Rocket Boys TV Show : A Quick Review
Rocket Boys TV Show : A Quick Review

Rocket Boys TV Show : A Quick Review

Homi Bhabha. The father of the Indian Nuclear Program. I grew up watching his photo in our school. Having studied at an Atomic Energy Central School and being a part of the Department of Atomic Energy family, Bhabha’s presence was everywhere. His photo was displayed at a prominent point in the school where we used to attend the morning pledge. Its one of the core memories of our school days. So when my friend Suyog recommended I watch the TV Show ‘Rocket Boys’ which is about the two giants of Indian science, Homi Bhabha and Vikram Sarabhai I was excited and had it on my watch list.

I have mixed reactions now after watching it. By a good coincidence I had recently finished reading a book about the development of Nuclear bombs and Nuclear Plants in the world. This gave me a good context about many of the things mentioned in the show for which only a brief context is provided. But first, the positives. There are many goosebumps inducing moments in the show where one can just admire some of the personalities India had been blessed with. To see Homi Bhabha, Vikram Sarabhai, APJ Abdul Kalam together was incredible. Not to mention Jawaharlal Nehru, Lal Bahadur Shastri, Indira Gandhi, Raja Ramanna and others. The cast is also very good but one person towers over everyone else with his performance. Jim Sarbh as Homi Bhabha. Not one second of his presence is uninteresting. He simply stole the show. His nomination for an International Emmy is more than deserved. And the soundtrack. Achint delivers another great work. It works incredibly well with the powerful scenes.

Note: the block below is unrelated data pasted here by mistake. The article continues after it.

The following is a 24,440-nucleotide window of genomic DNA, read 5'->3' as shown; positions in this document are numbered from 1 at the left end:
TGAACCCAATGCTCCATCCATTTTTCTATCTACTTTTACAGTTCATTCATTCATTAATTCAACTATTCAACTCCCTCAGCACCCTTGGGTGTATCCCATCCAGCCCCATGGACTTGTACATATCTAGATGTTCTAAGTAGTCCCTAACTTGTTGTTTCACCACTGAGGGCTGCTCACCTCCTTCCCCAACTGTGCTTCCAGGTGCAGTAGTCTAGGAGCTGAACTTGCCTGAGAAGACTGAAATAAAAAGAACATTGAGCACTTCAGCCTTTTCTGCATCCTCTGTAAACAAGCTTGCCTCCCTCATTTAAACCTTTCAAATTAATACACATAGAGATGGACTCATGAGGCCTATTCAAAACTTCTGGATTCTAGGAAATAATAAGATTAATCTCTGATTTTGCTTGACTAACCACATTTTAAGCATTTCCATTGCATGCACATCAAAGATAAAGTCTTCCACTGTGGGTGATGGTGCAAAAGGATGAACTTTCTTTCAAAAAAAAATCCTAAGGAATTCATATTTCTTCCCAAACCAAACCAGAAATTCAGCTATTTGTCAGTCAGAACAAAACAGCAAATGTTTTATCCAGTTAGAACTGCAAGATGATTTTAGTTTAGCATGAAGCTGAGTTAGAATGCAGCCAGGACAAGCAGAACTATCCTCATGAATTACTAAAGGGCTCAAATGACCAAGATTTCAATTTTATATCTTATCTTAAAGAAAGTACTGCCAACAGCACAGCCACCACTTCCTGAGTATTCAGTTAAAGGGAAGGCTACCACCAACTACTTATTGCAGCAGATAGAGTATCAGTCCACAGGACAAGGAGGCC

Physicist Dr. Homi Jehangir Bhabha (1909 – 1966), India, circa 1950. He was largely responsible for the development of India’s atomic energy programme. (Photo by Dinodia Photos/Getty Images)

Now for the big negative. I was heavily disappointed by the fact that they had to introduce fictional characters. There was absolutely no need to do so. I do not understand how one can introduce a fictional character like Raza Mehdi and make him such an important part of the whole story. At the beginning Raza mentions that he invented India’s first cyclotron. Now, why would you take away the credit from the real inventor of the cyclotron and hand it over to a fictional one in the show? There was no need for a character like Raza Mehdi. Neither was for Mathur. There was simply no need for all that drama. The calibre of the men involved in this story, the ambition of a young free country forging its way into the future after years of colonisation, the sheer determination of some of the brightest minds to have ever graced Indian science was enough to make a compelling story. There were enough real actual challenges to tackle. I understand cinematic liberties but not to this extent. This show has only reinforced my preference for books over movies for real life stories. There are no cinematic liberties in books.


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